Rashida Tlaib about to become the first Muslim woman in Congress

Rashida Tlaib celebrates at her campaign headquarters in Detroit.

By the time Rashida Tlaib finished, there was no dry eye left in the room.

"I want people across the country to know that they do not need to run out," Tlaib said early Wednesday morning. "You do not have to change who you are to run for office, and that's what this country is about."

Tlaib is set to become the first Muslim woman elected to Congress after she narrowly defeated Brenda Jones, president of the Detroit City Council, in a Democratic primary race to succeed veteran Democratic Rep. John Conyers Jr. at Michigan's 13th congressional district. She will run unopposed in November.

In a separate Democratic primary race for a special election to serve the remaining months of Conyers' tenure, Jones prevailed over Tlaib on Wednesday afternoon, according to The Associated Press.

Tlaib, a former Michigan state legislator, a native of Detroit and the daughter of Palestinian immigrants, was so cautious in celebrating her victory that she waited until all the votes were counted – and long after The Associated Press called the race in her favor – to start your celebrations almost at 3 a.m.

"I want people from all over the country to know that they do not need to run out"

That meant that the crowd decreased significantly from the dozens who attended the observatory's previous results party, but those who stayed until early morning saw a special spectacle: a room of mostly Arab-American immigrants emotionally celebrating a US democracy that , in his opinion, has been hostile to his existence and identity.

"A lot of my strength comes from being Palestinian," he said at one point.

Tlaib's mother covered her with the Palestinian flag as she spoke.

"I will fight against any racist and oppressive structure that needs to be dismantled," Tlaib said. "You deserve better than what we have today with our president."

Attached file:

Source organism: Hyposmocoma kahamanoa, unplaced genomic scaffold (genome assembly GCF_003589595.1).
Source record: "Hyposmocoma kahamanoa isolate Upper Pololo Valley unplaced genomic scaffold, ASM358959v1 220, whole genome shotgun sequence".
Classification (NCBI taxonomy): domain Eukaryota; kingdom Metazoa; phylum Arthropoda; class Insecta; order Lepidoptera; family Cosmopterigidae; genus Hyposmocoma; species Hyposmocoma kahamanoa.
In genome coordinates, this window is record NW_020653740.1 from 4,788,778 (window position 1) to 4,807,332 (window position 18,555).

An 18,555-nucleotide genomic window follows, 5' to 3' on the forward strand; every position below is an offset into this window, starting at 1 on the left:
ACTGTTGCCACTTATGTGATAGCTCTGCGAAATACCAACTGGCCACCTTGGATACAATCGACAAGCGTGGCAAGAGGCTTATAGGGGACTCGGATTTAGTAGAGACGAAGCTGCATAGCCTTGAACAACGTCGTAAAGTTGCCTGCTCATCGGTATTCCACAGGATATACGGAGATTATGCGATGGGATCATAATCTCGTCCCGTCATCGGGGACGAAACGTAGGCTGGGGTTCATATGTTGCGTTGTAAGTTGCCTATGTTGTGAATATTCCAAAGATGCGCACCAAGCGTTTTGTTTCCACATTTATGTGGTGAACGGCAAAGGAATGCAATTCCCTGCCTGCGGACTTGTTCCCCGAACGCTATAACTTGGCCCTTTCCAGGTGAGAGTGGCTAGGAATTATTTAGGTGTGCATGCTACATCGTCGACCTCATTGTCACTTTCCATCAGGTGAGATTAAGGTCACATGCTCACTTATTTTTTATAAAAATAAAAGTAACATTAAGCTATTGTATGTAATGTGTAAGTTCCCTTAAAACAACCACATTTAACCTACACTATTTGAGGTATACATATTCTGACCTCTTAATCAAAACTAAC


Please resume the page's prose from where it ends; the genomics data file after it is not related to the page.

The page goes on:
Rashida Tlaib hugs her mother, Fatima Elabed, who carries a Palestinian flag on her shoulders as they celebrate.

Anthony Lanzilote / The New York Times

The eldest son of 14 years, Tlaib campaigns with a raw energy rarely seen by candidates in any of the parties. More than any single political position, his calling card is the way he has involved voters from traditionally marginalized backgrounds, calling voter interactions his "comfort zone," where he feels freer to lament against " PAC corporate money "" And the uselessness of traditional representatives.

"I'm going to reject everything that is so anti-American that it's coming out of this administration," Tlaib promised the audience. "My grandmother told me never to let a braggart tell me," Can I do this? "Or" you can not do this. "

The Tlaib victory on Wednesday completed what was a mixed evening for many Muslim voters in Detroit and Michigan. Abdul El-Sayed – the former health director of Detroit who was supported by Senator Bernie Sanders, I-Vt., And insurgent New York Congress candidate Alexandria Ocasio-Cortez – lost a lot in the Democratic primary race for governor, which was won by the establishment's favorite, Gretchen Whitmer.

More than 90 Muslims, mostly Democrats, have participated in races for local, state or national public offices, according to Jetpac, a non-profit organization that advocates civic engagement throughout the country. With Tlaib, the group has now achieved its most outstanding victory, which is completed with a dazzling vision: sending a Muslim woman who in 2016 booed Donald Trump during a speech in Detroit on the floor of the House of Representatives.

"I won!" Tlaib exclaimed at one point, apparently in disbelief. She soon, however, corrected herself.

"US won, "she said.